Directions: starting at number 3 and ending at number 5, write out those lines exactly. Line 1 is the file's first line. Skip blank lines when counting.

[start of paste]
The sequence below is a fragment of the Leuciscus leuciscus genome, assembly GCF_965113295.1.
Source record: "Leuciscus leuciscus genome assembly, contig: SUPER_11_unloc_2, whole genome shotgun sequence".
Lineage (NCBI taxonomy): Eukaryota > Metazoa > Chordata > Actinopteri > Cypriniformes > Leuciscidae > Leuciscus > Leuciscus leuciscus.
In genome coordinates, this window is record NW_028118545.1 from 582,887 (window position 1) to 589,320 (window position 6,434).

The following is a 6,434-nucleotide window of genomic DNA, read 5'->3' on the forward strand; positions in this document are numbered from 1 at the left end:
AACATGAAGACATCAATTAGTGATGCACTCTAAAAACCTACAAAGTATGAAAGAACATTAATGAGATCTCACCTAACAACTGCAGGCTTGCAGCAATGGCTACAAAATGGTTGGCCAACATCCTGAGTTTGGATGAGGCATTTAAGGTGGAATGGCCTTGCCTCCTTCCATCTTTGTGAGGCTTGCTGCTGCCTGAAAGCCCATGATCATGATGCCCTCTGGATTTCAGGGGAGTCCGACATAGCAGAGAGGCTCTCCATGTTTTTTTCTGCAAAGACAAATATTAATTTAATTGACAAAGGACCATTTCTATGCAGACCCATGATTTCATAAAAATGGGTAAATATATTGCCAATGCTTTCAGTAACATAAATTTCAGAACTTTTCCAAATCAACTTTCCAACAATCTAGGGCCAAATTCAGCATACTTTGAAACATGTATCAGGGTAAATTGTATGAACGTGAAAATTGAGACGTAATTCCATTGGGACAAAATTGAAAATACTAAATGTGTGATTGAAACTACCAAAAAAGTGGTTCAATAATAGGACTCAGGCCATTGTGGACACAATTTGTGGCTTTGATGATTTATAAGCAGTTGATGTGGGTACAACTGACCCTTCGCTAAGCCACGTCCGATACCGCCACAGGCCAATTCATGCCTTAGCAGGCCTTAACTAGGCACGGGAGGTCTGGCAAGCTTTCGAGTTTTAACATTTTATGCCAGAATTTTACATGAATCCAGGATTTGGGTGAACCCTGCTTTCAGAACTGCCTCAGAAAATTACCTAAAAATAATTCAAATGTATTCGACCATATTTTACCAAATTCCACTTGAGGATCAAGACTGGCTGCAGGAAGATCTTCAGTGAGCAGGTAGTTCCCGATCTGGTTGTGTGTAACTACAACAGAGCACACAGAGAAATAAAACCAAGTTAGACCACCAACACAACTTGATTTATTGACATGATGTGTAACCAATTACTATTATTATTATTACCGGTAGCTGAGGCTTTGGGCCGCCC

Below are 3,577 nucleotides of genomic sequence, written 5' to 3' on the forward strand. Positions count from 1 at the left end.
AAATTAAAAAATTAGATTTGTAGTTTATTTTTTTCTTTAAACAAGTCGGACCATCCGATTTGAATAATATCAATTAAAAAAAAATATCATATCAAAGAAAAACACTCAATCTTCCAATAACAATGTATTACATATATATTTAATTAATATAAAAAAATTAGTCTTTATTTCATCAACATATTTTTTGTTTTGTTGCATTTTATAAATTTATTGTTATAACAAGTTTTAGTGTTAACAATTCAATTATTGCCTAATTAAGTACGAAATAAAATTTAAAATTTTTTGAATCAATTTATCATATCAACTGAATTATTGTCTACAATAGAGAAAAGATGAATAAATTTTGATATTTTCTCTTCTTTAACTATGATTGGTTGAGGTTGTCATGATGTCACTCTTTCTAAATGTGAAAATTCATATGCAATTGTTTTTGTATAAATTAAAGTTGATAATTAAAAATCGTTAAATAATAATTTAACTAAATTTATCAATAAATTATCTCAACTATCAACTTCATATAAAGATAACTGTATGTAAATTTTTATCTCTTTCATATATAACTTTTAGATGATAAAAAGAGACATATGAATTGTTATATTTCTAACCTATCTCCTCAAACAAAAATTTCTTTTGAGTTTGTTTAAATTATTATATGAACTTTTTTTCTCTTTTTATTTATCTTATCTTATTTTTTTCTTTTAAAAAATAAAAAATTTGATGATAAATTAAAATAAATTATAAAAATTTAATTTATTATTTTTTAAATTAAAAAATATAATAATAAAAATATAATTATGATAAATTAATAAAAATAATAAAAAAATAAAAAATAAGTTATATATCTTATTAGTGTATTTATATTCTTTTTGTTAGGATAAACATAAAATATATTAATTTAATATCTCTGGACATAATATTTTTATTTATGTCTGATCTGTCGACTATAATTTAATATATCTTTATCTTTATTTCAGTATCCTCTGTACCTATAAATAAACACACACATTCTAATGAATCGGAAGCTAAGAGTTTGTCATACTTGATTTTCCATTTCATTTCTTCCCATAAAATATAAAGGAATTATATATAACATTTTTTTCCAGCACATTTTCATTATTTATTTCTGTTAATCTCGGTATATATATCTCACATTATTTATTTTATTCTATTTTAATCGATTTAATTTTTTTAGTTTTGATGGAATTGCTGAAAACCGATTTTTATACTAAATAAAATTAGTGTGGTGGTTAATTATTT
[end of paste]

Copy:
Lineage (NCBI taxonomy): Eukaryota > Metazoa > Chordata > Actinopteri > Cypriniformes > Leuciscidae > Leuciscus > Leuciscus leuciscus.
In genome coordinates, this window is record NW_028118545.1 from 582,887 (window position 1) to 589,320 (window position 6,434).

The following is a 6,434-nucleotide window of genomic DNA, read 5'->3' on the forward strand; positions in this document are numbered from 1 at the left end: